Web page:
In the late 1800s, it was known that when a gas is excited using an electric discharge and the light emitted is viewed through a diffraction grating. This light can be studied with a spectrometer (A spectrometer is an instrument used to view and analyze a range of wavelengths of a given substance) and is found to comprise a series of lines.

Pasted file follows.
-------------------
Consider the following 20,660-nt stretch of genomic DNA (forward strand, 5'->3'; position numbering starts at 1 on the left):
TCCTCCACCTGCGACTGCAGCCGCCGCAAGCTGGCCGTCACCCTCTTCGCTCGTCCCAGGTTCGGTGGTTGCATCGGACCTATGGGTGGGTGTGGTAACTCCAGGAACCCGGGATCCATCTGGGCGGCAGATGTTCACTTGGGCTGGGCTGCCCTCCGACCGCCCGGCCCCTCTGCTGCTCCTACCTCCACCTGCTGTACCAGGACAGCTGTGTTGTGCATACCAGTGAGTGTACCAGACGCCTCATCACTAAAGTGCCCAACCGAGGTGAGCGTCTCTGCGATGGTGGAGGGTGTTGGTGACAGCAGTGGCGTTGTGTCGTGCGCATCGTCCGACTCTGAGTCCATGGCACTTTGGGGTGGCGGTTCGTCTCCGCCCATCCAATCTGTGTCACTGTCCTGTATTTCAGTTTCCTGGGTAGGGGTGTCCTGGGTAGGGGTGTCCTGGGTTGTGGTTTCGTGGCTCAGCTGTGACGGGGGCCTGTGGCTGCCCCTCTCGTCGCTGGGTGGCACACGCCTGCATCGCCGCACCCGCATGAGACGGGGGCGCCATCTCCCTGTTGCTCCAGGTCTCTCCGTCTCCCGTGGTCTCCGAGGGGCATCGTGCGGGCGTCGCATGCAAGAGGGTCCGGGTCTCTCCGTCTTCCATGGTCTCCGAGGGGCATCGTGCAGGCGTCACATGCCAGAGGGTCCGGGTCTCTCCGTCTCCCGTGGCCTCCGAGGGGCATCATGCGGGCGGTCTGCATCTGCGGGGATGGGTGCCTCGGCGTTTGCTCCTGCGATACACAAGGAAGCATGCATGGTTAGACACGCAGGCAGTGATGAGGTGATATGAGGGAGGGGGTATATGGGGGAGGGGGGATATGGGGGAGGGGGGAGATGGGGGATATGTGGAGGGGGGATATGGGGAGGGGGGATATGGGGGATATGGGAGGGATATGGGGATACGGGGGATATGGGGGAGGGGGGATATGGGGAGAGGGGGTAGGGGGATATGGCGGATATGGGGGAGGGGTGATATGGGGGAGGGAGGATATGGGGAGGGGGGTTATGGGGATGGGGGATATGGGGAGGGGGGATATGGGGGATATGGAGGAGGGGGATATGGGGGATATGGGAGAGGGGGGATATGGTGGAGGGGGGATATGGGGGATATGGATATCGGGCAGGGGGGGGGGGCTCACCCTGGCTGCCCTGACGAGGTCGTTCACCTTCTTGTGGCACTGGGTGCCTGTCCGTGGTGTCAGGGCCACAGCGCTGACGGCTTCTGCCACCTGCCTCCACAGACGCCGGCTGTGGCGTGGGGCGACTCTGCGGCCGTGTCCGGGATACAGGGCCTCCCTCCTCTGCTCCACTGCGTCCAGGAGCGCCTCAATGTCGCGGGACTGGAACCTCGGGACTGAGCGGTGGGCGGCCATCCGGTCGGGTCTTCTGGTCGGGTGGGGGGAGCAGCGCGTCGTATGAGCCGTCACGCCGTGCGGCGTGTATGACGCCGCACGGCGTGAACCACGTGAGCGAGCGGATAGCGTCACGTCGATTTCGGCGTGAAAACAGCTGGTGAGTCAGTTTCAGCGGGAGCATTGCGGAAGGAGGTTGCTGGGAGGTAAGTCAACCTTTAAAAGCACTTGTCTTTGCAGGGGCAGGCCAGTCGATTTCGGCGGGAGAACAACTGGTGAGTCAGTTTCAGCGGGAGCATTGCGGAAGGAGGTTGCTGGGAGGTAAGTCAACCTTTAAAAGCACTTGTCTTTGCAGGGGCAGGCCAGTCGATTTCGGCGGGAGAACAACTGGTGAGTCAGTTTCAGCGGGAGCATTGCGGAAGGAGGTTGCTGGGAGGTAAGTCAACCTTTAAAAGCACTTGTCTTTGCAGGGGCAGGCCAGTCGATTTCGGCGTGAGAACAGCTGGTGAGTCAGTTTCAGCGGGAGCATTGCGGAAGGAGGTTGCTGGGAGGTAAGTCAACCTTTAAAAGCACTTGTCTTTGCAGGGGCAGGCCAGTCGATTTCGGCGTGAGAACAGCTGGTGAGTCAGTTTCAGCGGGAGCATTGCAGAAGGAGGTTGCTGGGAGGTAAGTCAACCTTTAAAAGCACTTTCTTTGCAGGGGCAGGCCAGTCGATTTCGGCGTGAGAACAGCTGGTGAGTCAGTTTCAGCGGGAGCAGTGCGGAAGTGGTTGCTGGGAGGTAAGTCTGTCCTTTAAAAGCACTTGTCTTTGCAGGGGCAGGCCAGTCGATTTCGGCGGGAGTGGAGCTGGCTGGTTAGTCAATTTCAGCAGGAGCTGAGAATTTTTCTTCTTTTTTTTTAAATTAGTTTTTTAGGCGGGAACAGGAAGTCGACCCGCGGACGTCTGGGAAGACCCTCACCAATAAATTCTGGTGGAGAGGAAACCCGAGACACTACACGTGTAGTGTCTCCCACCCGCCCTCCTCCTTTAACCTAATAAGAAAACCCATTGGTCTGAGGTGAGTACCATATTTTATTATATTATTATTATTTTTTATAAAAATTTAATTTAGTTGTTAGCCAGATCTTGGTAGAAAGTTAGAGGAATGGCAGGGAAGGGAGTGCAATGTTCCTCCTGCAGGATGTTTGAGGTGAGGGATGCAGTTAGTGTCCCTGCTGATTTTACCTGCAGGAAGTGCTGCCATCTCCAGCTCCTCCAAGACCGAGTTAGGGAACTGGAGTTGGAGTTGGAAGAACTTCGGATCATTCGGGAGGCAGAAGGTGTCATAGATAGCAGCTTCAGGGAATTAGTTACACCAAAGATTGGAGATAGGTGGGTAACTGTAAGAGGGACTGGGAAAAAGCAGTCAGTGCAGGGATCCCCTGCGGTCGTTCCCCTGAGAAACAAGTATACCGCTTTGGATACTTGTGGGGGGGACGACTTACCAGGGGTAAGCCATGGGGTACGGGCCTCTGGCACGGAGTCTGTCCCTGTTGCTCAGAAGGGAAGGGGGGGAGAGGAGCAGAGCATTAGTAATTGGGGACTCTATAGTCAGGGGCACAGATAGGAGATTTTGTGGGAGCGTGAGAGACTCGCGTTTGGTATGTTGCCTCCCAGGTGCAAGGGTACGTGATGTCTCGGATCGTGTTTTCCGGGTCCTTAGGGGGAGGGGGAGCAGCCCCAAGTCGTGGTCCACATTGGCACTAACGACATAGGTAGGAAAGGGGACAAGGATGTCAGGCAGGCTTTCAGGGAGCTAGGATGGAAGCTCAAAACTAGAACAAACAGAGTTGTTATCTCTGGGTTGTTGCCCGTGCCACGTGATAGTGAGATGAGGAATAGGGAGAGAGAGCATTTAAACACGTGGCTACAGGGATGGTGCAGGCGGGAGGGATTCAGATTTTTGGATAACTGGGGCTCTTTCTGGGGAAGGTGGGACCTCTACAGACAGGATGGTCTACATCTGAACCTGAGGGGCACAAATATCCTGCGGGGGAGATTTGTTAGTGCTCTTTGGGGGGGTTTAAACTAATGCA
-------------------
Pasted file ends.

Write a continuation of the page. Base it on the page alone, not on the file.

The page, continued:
This series of lines is called spectrum lines and the spectrum observed, consists not of a continuous band of light, but of individual lines with well-defined wavelengths. The wavelengths of these lines have been observed to be characteristic of the chemical element emitting the light. They are just as unique as a retina of the human eye which is unique to every individual.